Cement company puts the screws to blending air problems
When a rotary vane compressor requires excessive maintenance and contaminates blending air with oil, a cement company switches to a rotary screw compressor.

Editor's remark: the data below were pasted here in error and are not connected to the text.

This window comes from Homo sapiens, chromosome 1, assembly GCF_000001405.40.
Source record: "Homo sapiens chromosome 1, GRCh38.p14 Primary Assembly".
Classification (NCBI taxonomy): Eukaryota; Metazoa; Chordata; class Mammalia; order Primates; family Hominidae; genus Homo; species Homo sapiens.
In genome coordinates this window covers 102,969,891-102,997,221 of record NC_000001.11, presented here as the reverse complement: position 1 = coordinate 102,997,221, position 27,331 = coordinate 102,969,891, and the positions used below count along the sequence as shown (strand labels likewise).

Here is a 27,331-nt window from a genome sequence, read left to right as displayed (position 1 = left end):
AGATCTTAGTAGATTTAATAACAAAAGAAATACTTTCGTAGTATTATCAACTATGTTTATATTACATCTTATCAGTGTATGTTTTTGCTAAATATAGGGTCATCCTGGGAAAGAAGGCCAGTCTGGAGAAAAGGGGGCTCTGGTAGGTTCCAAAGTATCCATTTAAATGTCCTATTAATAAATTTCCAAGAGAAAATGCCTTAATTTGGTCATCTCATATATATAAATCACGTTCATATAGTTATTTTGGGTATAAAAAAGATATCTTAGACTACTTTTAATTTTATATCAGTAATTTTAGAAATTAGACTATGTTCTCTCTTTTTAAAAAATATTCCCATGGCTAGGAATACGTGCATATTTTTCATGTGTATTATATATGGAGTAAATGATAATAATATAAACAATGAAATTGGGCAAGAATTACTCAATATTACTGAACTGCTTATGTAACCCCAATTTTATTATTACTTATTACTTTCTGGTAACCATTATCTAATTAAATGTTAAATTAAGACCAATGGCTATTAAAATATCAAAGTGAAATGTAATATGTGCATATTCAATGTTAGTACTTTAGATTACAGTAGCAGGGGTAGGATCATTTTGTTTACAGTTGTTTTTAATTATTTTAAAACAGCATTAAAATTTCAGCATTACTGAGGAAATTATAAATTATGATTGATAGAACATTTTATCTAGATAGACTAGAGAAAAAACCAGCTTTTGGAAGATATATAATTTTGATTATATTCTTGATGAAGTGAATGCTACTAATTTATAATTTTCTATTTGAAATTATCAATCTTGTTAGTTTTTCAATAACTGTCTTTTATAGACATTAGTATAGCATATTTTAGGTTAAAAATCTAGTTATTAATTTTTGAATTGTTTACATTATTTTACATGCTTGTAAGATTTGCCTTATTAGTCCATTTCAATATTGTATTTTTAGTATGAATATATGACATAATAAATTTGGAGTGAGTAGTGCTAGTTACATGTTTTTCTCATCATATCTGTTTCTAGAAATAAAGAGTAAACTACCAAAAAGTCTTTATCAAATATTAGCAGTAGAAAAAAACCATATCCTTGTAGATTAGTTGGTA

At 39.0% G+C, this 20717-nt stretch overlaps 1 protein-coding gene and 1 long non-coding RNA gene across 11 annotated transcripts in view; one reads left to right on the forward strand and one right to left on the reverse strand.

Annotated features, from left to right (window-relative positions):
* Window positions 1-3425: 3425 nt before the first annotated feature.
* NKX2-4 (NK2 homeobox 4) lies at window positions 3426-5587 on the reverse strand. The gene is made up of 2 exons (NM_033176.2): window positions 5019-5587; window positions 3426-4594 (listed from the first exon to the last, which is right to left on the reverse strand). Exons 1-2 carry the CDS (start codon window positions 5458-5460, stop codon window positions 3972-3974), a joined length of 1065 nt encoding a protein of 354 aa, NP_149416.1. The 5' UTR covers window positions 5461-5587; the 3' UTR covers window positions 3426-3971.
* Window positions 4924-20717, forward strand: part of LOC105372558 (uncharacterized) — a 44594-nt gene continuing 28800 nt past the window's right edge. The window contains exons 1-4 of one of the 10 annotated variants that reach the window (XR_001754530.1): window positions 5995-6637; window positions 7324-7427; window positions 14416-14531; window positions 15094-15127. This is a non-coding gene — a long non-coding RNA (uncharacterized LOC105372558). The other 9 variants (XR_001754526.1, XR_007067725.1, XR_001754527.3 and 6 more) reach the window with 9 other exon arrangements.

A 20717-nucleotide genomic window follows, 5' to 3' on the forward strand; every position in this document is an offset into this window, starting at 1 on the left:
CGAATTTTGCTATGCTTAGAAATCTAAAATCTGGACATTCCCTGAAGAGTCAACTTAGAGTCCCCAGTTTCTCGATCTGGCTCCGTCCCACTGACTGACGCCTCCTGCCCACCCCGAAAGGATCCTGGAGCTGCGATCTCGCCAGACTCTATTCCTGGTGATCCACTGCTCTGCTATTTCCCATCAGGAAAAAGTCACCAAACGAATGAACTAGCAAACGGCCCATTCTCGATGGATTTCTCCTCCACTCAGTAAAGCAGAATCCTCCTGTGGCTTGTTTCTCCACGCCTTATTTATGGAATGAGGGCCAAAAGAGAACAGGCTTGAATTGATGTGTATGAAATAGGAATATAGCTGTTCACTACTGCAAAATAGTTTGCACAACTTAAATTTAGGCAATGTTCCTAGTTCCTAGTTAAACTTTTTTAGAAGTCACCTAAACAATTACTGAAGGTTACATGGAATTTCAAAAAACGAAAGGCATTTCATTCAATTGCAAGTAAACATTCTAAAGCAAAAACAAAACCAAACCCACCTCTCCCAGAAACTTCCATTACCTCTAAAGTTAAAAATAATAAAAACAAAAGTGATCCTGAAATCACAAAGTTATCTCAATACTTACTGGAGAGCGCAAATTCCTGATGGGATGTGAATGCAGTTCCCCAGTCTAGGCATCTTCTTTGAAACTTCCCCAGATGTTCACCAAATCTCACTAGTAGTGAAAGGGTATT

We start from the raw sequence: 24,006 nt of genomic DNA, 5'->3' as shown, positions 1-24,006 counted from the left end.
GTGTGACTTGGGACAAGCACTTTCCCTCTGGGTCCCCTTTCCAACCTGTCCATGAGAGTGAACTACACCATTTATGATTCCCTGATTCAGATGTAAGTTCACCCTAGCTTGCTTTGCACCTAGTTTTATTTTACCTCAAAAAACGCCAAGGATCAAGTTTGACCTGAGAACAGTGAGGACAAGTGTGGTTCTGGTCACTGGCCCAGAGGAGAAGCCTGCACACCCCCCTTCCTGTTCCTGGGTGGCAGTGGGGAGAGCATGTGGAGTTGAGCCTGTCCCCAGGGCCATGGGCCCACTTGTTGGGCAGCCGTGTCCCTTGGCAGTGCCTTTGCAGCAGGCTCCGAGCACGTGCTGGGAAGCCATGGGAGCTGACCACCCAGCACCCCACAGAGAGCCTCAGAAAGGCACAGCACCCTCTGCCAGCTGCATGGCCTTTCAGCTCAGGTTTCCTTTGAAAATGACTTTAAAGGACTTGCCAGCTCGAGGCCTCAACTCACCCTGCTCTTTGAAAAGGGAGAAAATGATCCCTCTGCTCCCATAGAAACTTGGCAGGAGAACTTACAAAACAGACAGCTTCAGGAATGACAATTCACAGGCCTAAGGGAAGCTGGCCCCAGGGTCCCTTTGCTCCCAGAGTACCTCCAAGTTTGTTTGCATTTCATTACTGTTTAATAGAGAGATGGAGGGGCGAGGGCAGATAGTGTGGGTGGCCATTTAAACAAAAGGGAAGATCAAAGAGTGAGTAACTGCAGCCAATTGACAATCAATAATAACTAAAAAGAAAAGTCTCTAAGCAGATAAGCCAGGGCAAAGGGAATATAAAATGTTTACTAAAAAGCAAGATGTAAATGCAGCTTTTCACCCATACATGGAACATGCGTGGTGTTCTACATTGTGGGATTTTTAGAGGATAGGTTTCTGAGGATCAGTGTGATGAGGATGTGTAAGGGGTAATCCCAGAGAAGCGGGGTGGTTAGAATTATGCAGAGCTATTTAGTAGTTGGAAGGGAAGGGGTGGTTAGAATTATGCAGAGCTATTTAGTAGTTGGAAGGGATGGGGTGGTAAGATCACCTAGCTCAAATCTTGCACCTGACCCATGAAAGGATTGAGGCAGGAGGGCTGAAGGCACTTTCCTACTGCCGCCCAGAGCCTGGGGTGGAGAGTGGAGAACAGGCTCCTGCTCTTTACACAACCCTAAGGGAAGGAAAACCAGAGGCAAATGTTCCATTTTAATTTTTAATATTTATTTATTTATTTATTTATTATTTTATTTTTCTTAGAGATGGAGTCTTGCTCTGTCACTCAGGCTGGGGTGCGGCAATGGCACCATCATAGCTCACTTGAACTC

Medusa Cement, Clinchfield, Ga., manufactures various types of cement. For production, the cement company mines limestone, fuller's earth, and clay. Bulldozers, front-end loaders, and trucks remove stripped overburden before workers drill, shoot, and blast materials from the mine pit. Front-end loaders and trucks move the materials to a rotating crusher in the pit, and a belt conveyor moves the crushed materials about 4 miles to a hammermill near the cement plant. The materials are stored in feed bins, and cranes move the materials to rotary feed tables that proportion the materials to achieve certain chemical properties in the finished cement. A belt conveyor then moves the materials to a rotary dryer that reduces the moisture content from 20 percent to 9 percent. After initial drying, the materials pass through a roller mill system that further dries, crushes, and pulverizes the materials to powders sized 78 percent to 80 percent smaller than 200 mesh.